Scientists say transmission rates of malaria, that kills an estimated 1.2 million people around the globe each year, can be reduced beyond a threshold of 90 per cent; the organism could be eradicated from most areas where it is still prevalent in 10 to 15 years.

It is found that more than 90 per cent of fatalities occur in sub-Saharan Africa.

Scientists hope that such as Brazil and Saudi Arabia are most likely to succeed in ridding themselves of the disease. Those plagued by systemic poverty and unstable governments, such as Angola, Chad and Somalia, were expected to find the task much more difficult. Countries such as Pakistan and Afghanistan, which suffer from the twin burdens of political instability and weak health systems can be, hit the worst.

''In general, elimination from countries in the Americas is most feasible using current tools, and least feasible for most sub-Saharan countries,'' said Dr Andrew Tatem, from the University of Florida in Gainesville, US and a team of international experts writing in a special edition of The Lancet medical journal.

Dr Tatem and University of Florida colleague Professor David Smith led the project to map and model the spread of P. falciparum.

The researchers have based their predictions on the parasite's regional intrinsic ability to transmit to human hosts. Prof Smith said the malaria's parasite's fortunes tended to follow those of the human populations it infected.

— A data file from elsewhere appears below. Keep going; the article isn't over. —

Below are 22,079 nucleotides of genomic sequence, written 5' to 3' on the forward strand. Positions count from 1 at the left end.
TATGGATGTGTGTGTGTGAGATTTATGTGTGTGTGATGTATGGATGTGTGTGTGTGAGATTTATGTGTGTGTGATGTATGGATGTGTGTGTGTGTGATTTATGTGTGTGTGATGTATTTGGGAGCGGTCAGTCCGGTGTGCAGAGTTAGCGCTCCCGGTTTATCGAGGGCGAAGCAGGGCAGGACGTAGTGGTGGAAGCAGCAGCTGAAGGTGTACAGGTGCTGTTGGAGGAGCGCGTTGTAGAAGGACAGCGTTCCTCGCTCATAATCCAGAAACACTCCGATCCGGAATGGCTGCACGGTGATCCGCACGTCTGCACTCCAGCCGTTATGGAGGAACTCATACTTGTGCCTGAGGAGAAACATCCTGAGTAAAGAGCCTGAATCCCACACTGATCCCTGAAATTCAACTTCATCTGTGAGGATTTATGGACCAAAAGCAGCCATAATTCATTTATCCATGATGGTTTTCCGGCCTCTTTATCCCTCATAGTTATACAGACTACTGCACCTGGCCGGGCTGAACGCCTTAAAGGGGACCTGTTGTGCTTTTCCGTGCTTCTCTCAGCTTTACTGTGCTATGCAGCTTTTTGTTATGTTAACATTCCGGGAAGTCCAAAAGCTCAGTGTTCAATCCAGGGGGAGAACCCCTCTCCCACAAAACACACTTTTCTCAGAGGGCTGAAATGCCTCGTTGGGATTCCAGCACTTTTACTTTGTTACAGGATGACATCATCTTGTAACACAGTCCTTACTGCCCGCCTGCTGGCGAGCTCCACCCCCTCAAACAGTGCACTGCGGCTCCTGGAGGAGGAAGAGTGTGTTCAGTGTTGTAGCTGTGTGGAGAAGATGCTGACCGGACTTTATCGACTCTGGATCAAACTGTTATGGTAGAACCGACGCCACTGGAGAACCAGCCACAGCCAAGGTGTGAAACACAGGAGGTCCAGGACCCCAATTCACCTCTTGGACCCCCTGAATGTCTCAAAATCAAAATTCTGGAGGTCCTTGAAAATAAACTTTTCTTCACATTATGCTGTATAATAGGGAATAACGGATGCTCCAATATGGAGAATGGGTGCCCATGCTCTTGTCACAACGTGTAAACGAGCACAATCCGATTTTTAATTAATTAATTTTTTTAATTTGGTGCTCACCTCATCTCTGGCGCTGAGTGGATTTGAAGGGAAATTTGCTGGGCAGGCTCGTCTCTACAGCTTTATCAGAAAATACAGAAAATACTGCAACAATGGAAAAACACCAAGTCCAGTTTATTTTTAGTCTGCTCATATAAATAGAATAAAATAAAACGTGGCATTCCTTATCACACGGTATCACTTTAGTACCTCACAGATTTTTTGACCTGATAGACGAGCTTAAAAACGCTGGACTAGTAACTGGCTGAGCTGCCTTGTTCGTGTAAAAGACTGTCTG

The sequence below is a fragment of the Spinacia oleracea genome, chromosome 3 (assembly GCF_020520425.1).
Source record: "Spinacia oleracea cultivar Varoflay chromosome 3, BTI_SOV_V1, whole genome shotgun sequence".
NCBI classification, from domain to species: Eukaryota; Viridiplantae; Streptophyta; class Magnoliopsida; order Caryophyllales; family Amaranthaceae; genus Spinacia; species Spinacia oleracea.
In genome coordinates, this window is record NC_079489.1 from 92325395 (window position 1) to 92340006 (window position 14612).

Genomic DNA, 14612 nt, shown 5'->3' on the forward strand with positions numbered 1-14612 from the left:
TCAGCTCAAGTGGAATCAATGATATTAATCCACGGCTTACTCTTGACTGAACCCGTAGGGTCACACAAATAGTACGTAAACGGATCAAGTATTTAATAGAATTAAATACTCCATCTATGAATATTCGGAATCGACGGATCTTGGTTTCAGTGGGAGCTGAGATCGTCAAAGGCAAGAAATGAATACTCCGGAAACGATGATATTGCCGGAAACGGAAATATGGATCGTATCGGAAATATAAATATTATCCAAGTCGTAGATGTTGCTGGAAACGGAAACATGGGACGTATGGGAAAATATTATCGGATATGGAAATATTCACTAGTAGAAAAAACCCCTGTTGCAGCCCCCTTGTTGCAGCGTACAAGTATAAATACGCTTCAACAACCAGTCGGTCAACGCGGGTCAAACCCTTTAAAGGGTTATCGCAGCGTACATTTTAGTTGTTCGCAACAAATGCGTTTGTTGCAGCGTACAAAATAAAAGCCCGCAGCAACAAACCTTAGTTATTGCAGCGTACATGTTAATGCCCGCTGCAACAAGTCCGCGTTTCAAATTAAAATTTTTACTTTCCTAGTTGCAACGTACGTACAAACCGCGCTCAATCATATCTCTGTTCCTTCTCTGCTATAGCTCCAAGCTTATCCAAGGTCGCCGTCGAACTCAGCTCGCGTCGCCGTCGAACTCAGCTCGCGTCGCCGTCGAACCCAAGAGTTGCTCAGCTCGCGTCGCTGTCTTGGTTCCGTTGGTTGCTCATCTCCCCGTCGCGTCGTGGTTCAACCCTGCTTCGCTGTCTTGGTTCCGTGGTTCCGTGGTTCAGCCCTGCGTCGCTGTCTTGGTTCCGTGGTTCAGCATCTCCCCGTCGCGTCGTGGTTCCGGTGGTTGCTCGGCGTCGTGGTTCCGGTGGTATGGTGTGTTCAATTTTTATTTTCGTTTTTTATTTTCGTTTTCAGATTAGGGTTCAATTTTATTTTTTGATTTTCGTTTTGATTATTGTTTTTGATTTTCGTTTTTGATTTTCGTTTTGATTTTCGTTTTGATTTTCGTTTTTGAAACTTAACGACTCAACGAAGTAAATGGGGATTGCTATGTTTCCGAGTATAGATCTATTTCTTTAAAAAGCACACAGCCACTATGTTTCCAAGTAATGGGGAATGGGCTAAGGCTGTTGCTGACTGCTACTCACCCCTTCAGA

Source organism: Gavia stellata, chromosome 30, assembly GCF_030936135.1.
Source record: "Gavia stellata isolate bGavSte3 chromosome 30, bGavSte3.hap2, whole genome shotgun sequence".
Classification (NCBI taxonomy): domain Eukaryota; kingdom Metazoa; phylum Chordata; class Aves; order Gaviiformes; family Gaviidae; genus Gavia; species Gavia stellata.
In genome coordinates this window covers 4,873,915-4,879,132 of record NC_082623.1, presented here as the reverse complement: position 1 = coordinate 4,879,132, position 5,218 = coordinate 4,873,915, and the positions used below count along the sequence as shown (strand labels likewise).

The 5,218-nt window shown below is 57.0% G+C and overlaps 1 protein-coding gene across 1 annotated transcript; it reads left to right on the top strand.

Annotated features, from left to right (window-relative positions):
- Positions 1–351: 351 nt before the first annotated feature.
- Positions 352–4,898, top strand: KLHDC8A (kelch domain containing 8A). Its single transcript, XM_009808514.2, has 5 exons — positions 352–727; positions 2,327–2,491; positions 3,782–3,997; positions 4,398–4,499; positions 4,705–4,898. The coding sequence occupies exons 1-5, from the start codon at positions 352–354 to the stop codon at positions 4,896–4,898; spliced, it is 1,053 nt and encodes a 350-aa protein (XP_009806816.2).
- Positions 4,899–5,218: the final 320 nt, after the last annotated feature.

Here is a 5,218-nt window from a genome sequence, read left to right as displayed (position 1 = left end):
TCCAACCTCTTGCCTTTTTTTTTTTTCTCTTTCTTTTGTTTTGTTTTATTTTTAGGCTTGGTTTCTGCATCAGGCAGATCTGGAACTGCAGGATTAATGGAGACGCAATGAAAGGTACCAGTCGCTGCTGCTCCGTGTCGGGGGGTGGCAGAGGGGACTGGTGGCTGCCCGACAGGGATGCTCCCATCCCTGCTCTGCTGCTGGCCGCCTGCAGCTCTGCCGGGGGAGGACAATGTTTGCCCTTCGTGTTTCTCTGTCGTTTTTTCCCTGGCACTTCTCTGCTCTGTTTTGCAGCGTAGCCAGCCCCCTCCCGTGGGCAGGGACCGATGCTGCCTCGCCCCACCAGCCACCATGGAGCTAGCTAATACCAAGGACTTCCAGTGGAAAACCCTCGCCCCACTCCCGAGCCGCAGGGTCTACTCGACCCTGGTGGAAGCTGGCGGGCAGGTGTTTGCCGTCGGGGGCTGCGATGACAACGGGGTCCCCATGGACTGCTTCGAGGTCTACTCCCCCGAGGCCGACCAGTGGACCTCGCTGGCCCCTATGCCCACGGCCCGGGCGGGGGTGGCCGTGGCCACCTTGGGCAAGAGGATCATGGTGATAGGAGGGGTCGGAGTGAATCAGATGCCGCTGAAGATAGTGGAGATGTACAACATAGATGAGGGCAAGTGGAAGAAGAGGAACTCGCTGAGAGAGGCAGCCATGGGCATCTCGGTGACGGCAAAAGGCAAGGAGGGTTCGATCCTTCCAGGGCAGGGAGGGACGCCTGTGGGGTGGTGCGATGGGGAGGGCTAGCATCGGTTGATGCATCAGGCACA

Nowhere was this more obvious than in Africa, a continent plagued by poverty and conflict. ''Civil and economic strife is always good for malaria and bad for people,'' said Prof Smith.

He noted that some African nations, such as Tanzania, Kenya and Botswana, are in a better position than others to fight malaria. To date, researchers note that a total of 108 countries around the world had eliminated malaria.

Researchers noted that thirty-two of the 99 countries where malaria was still endemic had started to eliminate the disease. A growing problem was the rise of drug-resistant malaria, especially in the region encompassing Burma, Cambodia and Vietnam.

South-east Asia and countries such as Venezuela and Ecuador were constantly exposed to the parasite.

The authors concluded: ''Our analysis represents a starting point, and it now needs more critical use and adaptation to meet the agenda of international agencies that govern priority-setting for malaria control.''